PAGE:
Yet so had my son's class. In some ways, more so. There is no question that each and every young man and woman that graduated with him - whether with a full high school diploma or a GED, going directly to community college or instead simply taking a job - had WORKED. Worked HARD. Against the odds. And in some cases, alone and frightened, yet still determined. Against a system and sometimes even parents that truly did not expect them to survive, let alone graduate from high school and begin their own lives. Frankly, had these kids decided that they wanted to celebrate by stopping freeway traffic with a parade doing the Running ManTM or Cabbage PatchTM (or whatever it is young people dance, these days) that would have been their due - because the traditional graduation photos sitting on their parents' mantle are a testament of youthful will overcoming the odds. Of the boulder being pushed uphill, and successfully shoved over. They had truly earned the right to their tassels, running a far harder gamut than most who were sitting in the beauty of the UCLA graduation setting.

Which children have worked harder? No one can fairly say, of course, because one man's burden is another man's holiday. And the work we do at one life stage is not comparable to that which we do at others. And of course, we don't always know the backstory of a student's life, and perhaps sitting with my daughter was a man or woman who had also struggled to make it. Yet juxtaposing the two experiences of graduation in my single family, it is clear that we indeed live in what John Edwards refers to as Two Americas. One in which the feedback for hard work is adultation, reverence and privilege. In the other, sighs of relief and reminders that they are still "not quite the same" as those who follow the traditional path.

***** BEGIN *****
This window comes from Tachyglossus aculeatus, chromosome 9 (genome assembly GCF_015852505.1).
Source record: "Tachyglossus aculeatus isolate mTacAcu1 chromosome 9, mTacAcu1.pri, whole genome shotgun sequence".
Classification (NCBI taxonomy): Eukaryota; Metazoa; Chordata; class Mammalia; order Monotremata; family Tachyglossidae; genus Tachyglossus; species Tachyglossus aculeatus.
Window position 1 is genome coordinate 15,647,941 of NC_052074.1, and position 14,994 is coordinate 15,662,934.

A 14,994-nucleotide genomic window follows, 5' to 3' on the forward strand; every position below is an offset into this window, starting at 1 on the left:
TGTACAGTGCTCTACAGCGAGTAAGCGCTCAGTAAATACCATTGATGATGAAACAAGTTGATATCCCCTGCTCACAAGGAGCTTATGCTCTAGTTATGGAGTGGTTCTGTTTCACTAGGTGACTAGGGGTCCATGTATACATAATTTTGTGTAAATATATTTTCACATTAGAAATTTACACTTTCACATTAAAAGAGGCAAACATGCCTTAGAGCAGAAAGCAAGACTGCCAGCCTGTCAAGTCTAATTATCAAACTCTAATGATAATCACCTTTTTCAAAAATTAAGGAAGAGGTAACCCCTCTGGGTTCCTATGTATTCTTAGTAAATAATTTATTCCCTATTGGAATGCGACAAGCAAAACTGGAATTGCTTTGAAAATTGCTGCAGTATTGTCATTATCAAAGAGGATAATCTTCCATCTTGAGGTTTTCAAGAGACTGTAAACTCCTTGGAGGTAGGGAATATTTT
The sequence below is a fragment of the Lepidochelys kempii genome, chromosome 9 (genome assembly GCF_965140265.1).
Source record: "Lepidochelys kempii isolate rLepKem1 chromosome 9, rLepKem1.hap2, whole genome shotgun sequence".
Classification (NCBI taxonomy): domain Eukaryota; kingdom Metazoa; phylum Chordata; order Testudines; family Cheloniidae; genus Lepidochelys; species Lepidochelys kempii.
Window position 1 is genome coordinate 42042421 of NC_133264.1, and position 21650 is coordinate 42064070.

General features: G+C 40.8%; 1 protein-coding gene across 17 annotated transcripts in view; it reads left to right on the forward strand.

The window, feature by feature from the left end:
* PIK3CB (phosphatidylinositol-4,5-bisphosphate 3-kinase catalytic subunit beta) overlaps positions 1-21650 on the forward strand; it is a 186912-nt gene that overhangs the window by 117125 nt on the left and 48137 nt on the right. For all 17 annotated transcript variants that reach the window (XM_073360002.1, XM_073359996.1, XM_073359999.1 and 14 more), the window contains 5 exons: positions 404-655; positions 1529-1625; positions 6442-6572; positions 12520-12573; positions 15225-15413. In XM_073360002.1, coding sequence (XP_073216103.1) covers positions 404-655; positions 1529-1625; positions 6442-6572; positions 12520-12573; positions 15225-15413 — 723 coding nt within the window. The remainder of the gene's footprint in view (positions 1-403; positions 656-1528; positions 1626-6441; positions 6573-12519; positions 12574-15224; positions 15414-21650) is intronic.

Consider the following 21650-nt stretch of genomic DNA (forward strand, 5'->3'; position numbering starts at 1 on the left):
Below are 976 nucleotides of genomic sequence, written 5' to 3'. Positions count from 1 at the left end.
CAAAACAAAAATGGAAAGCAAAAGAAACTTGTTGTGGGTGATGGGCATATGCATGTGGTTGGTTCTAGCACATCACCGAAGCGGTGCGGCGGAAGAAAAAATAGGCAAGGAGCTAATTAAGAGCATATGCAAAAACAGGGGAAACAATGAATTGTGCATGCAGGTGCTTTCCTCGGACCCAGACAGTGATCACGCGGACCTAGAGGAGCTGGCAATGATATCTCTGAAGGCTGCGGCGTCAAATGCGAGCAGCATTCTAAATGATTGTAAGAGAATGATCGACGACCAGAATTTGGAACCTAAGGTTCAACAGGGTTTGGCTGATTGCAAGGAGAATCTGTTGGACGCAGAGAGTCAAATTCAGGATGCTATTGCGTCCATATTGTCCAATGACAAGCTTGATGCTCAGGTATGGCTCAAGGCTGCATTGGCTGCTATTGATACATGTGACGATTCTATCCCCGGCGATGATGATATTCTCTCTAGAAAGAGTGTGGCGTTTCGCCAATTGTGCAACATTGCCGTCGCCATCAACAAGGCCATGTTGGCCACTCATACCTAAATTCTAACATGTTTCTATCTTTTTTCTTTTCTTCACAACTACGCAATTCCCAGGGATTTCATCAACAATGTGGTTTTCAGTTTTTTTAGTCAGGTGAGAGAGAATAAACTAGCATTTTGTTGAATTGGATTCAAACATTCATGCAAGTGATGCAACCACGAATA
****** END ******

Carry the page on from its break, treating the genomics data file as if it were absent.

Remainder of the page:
Yet both Americas are our future, when we are talking about our young adult men and women. No matter which America they come from, the work of the young to make their way is the greatest work they do, regardless of where they go to school, where they graduate from, or who gives them applause. They deserve our pride, our support, our love, and our never ending belief in them. Our hearts should sing for those like the 195 who may still have to struggle as much as for the 30 who will likely cruise to success, but who might leave their high school graduations feeling that it was all for naught in the eyes of that larger world who will judge them. But too often, they don't. And that is something we should all be ashamed of, and work to correct.

Regardless of what America your graduate may come from, however, it seems to me that Kiddus I has the same wise advice:

Keep the faith, my brothers and sisters,
It's the cross that you bear,
And Fear Not, sayeth Jah Lord,
Whatsoever man soweth,
They all will reap the fruits of their labors,
Yes they will,
In the end.

To all our Graduates in Zion (including my own two) know that out there, somewhere, someone is very very proud of you. And has your back, no matter which path you took to Zion.

More Below!

Monday, June 13, 2005

Emotional Rescue

Yesterday, we rescued a kitten.

Technically, it was not a "rescue" in the sense that the kitten has lived somewhere in our 1/3 acre back yard since shortly after its birth about 4 weeks ago. Its mother has been back there for nearly a year, feral as all get-all- and refusing to be caught along with other equally feral cats who seem to bask in the glory that is all that open space, much of it freshly rototilled for our annual vegetable garden. We've known about the kittens (5 of them) and have been plotting stealthy ways to get to them, but they were refusing to be gotten.